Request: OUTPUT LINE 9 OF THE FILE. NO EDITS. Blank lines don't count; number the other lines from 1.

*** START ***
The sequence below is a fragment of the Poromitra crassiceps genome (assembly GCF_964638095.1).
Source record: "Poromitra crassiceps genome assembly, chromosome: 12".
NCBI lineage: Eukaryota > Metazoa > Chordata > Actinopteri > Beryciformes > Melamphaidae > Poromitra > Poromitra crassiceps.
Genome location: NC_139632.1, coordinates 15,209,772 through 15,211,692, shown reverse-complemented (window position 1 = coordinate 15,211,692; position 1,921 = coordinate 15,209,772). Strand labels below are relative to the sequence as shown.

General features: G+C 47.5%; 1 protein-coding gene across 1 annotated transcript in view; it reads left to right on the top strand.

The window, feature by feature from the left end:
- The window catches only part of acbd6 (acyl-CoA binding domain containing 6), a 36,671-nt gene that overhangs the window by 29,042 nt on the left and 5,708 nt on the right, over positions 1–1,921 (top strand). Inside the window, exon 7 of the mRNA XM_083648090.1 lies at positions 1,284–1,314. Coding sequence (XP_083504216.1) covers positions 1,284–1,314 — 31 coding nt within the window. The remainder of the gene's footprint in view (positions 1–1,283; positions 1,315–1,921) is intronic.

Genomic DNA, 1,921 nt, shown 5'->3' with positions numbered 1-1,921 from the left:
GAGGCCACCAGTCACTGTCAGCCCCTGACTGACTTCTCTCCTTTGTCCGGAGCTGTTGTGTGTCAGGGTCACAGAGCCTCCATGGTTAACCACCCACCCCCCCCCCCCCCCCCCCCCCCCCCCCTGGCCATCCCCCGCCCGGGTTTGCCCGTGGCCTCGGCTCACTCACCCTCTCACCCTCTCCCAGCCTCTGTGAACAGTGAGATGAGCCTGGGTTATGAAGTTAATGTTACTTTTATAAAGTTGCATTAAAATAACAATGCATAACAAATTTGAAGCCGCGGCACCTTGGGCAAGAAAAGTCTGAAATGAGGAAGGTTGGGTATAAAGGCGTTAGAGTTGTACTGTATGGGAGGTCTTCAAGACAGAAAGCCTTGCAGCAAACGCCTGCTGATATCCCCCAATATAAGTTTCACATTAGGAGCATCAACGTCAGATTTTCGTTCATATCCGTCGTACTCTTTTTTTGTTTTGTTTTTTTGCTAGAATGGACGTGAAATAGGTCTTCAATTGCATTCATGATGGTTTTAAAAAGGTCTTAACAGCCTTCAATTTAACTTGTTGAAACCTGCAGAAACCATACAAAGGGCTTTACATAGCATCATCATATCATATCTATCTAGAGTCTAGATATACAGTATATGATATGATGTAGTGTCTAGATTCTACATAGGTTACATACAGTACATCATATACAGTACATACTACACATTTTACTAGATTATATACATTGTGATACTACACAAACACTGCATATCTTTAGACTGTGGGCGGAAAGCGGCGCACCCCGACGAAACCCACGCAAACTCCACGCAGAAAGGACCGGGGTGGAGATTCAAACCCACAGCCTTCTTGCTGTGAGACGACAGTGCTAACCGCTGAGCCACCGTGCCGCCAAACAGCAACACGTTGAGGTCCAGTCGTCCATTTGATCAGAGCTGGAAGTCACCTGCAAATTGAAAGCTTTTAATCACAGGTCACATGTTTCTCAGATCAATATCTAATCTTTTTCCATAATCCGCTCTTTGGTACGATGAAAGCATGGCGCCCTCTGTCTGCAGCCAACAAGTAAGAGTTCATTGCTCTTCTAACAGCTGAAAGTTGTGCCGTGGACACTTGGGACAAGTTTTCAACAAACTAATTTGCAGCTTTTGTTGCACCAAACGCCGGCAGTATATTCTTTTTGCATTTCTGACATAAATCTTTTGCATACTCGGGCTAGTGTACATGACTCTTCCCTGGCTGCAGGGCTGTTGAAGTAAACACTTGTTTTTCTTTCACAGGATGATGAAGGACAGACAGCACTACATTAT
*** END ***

GAGGCCACCAGTCACTGTCAGCCCCTGACTGACTTCTCTCCTTTGTCCGGAGCTGTTGTGTGTCAGGGTCACAGAGCCTCCATGGTTAACCACCCACCCCCCCCCCCCCCCCCCCCCCCCCCCCTGGCCATCCCCCGCCCGGGTTTGCCCGTGGCCTCGGCTCACTCACCCTCTCACCCTCTCCCAGCCTCTGTGAACAGTGAGATGAGCCTGGGTTATGAAGTTAATGTTACTTTTATAAAGTTGCATTAAAATAACAATGCATAACAAATTTGAAGCCGCGGCACCTTGGGCAAGAAAAGTCTGAAATGAGGAAGGTTGGGTATAAAGGCGTTAGAGTTGTACTGTATGGGAGGTCTTCAAGACAGAAAGCCTTGCAGCAAACGCCTGCTGATATCCCCCAATATAAGTTTCACATTAGGAGCATCAACGTCAGATTTTCGTTCATATCCGTCGTACTCTTTTTTTGTTTTGTTTTTTTGCTAGAATGGACGTGAAATAGGTCTTCAATTGCATTCATGATGGTTTTAAAAAGGTCTTAACAGCCTTCAATTTAACTTGTTGAAACCTGCAGAAACCATACAAAGGGCTTTACATAGCATCATCATATCATATCTATCTAGAGTCTAGATATACAGTATATGATATGATGTAGTGTCTAGATTCTACATAGGTTACATACAGTACATCATATACAGTACATACTACACATTTTACTAGATTATATACATTGTGATACTACACAAACACTGCATATCTTTAGACTGTGGGCGGAAAGCGGCGCACCCCGACGAAACCCACGCAAACTCCACGCAGAAAGGACCGGGGTGGAGATTCAAACCCACAGCCTTCTTGCTGTGAGACGACAGTGCTAACCGCTGAGCCACCGTGCCGCCAAACAGCAACACGTTGAGGTCCAGTCGTCCATTTGATCAGAGCTGGAAGTCACCTGCAAATTGAAAGCTTTTAATCACAGGTCACATGTTTCTCAGATCAATATCTAATCTTTTTCCATAATCCGCTCTTTGGTACGATGAAAGCATGGCGCCCTCTGTCTGCAGCCAACAAGTAAGAGTTCATTGCTCTTCTAACAGCTGAAAGTTGTGCCGTGGACACTTGGGACAAGTTTTCAACAAACTAATTTGCAGCTTTTGTTGCACCAAACGCCGGCAGTATATTCTTTTTGCATTTCTGACATAAATCTTTTGCATACTCGGGCTAGTGTACATGACTCTTCCCTGGCTGCAGGGCTGTTGAAGTAAACACTTGTTTTTCTTTCACAGGATGATGAAGGACAGACAGCACTACATTAT